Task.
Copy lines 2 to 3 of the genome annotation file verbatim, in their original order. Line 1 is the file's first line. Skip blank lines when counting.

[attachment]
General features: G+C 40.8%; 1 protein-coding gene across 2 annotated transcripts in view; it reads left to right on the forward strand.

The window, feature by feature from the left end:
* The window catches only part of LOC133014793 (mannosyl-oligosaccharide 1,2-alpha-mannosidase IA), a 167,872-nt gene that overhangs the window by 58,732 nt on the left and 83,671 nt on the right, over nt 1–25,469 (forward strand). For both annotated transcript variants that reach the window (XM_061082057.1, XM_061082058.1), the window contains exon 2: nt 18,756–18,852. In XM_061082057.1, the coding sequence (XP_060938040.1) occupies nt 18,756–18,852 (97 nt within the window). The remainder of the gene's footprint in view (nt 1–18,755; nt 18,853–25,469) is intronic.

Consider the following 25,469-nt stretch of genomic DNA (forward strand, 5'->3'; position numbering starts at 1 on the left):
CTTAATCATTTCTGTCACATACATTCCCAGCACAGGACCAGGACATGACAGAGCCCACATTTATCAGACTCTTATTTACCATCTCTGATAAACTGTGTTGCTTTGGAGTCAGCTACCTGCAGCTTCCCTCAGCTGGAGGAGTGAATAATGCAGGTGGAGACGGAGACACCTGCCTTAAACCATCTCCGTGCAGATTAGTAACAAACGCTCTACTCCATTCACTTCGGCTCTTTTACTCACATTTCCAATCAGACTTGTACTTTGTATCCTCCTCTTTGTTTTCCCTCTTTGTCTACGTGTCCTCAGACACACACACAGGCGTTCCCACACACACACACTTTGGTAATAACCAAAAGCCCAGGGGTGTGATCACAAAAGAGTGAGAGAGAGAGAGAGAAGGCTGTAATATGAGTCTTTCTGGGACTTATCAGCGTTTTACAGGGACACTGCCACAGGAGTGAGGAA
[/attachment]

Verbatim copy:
The window, feature by feature from the left end:
* The window catches only part of LOC133014793 (mannosyl-oligosaccharide 1,2-alpha-mannosidase IA), a 167,872-nt gene that overhangs the window by 58,732 nt on the left and 83,671 nt on the right, over nt 1–25,469 (forward strand). For both annotated transcript variants that reach the window (XM_061082057.1, XM_061082058.1), the window contains exon 2: nt 18,756–18,852. In XM_061082057.1, the coding sequence (XP_060938040.1) occupies nt 18,756–18,852 (97 nt within the window). The remainder of the gene's footprint in view (nt 1–18,755; nt 18,853–25,469) is intronic.